Asked if Spielberg’s coveted compliment puts a lot of pressure on him, Bay quipped, laughing, “I love pressure—I love it! I’m friends with Steven. Do you know that he offered me my very first movie, but I didn’t do it. Yeah, he knew me way back when I was 24. He’s been my producer many times.”
In the film, the group is tasked to help a fictional country get rid of an overstaying dictator. We asked Bay if it is a political statement from him. Or were we just “overreading” it? “You’re just overreading it,” he pointed out. “It’s not a political statement. I don’t make political movies, unless it’s a true story. ‘6 Underground’ is just a fun action movie. It’s basically the way a wish-fulfillment film works.
“You have Twitter in the Philippines? OK, there are Twitter couch warriors out there who want to be activists—they want to do something good for the world. They sit watching their big-ass TV tweeting about [the issues they see]. So, there’s wish fulfillment there. [In this film,] there’s a different type of bad guy. You don’t see him do bad things; he just orders [people around].”
It didn’t hurt that Bay had the fabulous Ryan Reynolds around to help him execute his ideas. We told the director how the actor’s strong presence and potent sense of humor helped keep the tediousness of nonstop action at bay.
“Ryan was a total pro,” he said. “He knows where he excels. He’s great at improvs. I love working with actors who can improvise. He gets my sense of humor, and I got his. There’s a character [in the film] called No. 3 (Manuel), who’s very funny in the movie. He’s not normally funny in person, but Ryan and I kept giving him stuff [to do] to capitalize on something we initially didn’t know he could do and was great at.”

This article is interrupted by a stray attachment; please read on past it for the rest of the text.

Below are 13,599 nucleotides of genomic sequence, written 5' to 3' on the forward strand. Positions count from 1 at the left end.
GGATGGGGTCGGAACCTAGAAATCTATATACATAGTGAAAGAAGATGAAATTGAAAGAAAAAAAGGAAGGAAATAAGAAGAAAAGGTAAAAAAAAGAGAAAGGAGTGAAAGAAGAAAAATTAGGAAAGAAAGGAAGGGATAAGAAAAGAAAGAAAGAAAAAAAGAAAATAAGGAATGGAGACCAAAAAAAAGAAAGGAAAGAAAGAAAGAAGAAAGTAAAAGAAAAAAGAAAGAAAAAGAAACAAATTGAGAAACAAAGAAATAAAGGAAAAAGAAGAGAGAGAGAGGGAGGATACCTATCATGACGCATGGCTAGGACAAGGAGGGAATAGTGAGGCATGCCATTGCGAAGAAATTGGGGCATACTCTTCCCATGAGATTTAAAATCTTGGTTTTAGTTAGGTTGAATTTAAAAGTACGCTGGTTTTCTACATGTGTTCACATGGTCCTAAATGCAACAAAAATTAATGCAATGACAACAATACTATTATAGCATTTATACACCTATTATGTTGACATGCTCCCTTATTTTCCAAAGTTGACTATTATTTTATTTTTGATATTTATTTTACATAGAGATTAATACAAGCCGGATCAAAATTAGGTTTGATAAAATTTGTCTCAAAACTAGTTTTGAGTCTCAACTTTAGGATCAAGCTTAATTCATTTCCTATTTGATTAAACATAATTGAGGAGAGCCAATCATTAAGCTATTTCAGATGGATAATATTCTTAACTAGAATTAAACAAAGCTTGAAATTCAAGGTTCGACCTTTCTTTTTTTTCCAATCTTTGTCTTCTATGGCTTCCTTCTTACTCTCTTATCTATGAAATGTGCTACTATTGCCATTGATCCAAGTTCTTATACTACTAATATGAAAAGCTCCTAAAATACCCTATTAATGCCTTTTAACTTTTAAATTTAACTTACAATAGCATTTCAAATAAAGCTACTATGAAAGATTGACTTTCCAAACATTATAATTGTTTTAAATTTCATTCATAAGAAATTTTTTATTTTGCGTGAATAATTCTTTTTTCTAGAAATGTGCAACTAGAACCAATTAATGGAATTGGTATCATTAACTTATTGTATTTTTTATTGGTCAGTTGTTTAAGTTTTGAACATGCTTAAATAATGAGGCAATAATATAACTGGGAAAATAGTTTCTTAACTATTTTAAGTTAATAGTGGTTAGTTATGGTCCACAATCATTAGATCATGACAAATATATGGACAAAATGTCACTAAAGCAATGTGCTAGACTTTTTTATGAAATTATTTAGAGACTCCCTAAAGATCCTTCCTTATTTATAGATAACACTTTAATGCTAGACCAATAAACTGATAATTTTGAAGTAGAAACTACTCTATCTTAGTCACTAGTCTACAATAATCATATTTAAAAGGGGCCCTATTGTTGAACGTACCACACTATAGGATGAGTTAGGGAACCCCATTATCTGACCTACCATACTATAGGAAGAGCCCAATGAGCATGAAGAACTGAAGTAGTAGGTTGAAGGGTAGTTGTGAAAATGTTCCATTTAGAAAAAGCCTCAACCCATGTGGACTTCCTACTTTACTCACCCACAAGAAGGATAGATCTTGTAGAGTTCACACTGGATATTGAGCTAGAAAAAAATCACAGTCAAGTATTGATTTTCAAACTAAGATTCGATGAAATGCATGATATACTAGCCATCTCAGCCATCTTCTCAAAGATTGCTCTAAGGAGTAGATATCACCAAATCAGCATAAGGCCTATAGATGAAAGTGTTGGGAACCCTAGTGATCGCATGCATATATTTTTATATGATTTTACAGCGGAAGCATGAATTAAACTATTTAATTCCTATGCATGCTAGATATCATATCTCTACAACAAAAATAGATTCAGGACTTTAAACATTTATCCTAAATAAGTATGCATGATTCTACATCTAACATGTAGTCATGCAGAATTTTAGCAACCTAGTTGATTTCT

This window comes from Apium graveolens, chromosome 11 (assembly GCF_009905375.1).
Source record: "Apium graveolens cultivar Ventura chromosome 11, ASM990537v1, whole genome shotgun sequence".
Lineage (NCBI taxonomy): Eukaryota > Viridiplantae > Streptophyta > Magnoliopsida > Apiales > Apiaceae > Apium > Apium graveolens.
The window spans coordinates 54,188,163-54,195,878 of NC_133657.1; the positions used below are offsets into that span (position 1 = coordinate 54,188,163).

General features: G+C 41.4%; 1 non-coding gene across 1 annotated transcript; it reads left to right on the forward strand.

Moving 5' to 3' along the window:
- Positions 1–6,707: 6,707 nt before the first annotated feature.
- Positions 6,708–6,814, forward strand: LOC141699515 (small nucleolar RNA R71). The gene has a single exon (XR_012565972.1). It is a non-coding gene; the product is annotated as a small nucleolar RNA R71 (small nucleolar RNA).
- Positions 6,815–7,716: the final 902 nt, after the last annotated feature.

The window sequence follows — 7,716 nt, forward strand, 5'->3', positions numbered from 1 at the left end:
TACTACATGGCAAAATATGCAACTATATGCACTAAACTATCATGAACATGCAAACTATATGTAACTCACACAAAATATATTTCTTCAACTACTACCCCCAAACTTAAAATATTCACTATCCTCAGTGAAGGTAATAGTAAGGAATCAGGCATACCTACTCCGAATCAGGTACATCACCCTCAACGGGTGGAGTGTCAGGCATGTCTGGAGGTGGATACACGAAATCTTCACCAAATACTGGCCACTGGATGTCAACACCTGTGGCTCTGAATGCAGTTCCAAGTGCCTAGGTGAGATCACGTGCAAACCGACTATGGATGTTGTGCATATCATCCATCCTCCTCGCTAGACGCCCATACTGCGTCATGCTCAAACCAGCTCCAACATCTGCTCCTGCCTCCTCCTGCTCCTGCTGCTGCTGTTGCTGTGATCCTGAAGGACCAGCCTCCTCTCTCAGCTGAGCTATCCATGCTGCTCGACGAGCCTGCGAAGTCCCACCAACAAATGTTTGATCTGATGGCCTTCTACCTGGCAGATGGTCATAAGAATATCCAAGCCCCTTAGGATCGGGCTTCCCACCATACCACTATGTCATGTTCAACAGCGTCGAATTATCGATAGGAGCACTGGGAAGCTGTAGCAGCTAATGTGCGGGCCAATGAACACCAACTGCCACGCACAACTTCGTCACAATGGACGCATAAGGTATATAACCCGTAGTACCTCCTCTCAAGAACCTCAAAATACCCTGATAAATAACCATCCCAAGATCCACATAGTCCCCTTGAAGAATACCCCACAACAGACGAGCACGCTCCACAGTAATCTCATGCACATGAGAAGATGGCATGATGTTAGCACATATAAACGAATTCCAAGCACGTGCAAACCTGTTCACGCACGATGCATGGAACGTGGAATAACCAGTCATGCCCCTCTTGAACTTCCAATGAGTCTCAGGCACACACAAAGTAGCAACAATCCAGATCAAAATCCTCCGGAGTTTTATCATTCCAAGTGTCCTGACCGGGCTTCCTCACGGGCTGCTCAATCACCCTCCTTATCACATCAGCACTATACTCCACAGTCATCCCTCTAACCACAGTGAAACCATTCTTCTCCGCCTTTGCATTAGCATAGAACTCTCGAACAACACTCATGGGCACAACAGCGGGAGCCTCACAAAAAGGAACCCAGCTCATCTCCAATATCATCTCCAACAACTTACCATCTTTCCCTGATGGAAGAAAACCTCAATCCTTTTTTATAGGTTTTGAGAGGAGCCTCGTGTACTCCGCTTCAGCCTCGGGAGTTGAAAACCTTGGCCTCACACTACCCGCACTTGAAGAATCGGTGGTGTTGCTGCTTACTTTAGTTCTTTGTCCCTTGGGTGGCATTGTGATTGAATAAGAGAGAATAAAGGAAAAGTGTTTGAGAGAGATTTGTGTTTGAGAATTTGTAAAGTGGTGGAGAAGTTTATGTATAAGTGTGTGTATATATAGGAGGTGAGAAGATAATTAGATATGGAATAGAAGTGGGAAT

According to Bay, his films up the action ante when he adds complications to the action scenes involving his actors. “This is how you get the best stuff—they aren’t as good, unless [the action] revolves around the characters. That’s when a lot of the stuff looks real.”
When we noted his dislike for the use of green screen in films, he said, “No, I don’t [like green screen]. We did about 2,000 stunts in this this film.”
His action scenes get bigger and more spectacular in every film he does—from the car chases in “The Rock” to the Russian refueling space-station action in “Armageddon.” Why does he need to keep topping himself?
“The car chases in ‘6 Underground are far better than those in ‘The Rock,’” he replied. “This one is a lot of fun because it’s a different kind of car chase—it’s very long, right in the beginning of the movie! Viewers go, ‘What the heck is going on?’ I like that you aren’t figuring it out for a bit…like for the first 20 minutes. And that’s good. Let the movie unfurl.
“That’s the whole gimmick of this movie, and that’s what the writers specifically wanted. You know how movies are these days—after the first five minutes, you know exactly what’s going to happen in the end. Here, you have no idea!” he said.
Does he tell his actors what to expect in the action scene they’re shooting?
“Well, they read the script, so they know [what to expect] beforehand…but not the execution of the scenes per se. They would come to the set every day, and I will make up some situations or come up with new ideas on the spot. I kind of don’t want them to know everything because it’s a way of getting fresh responses from them,” Bay explained.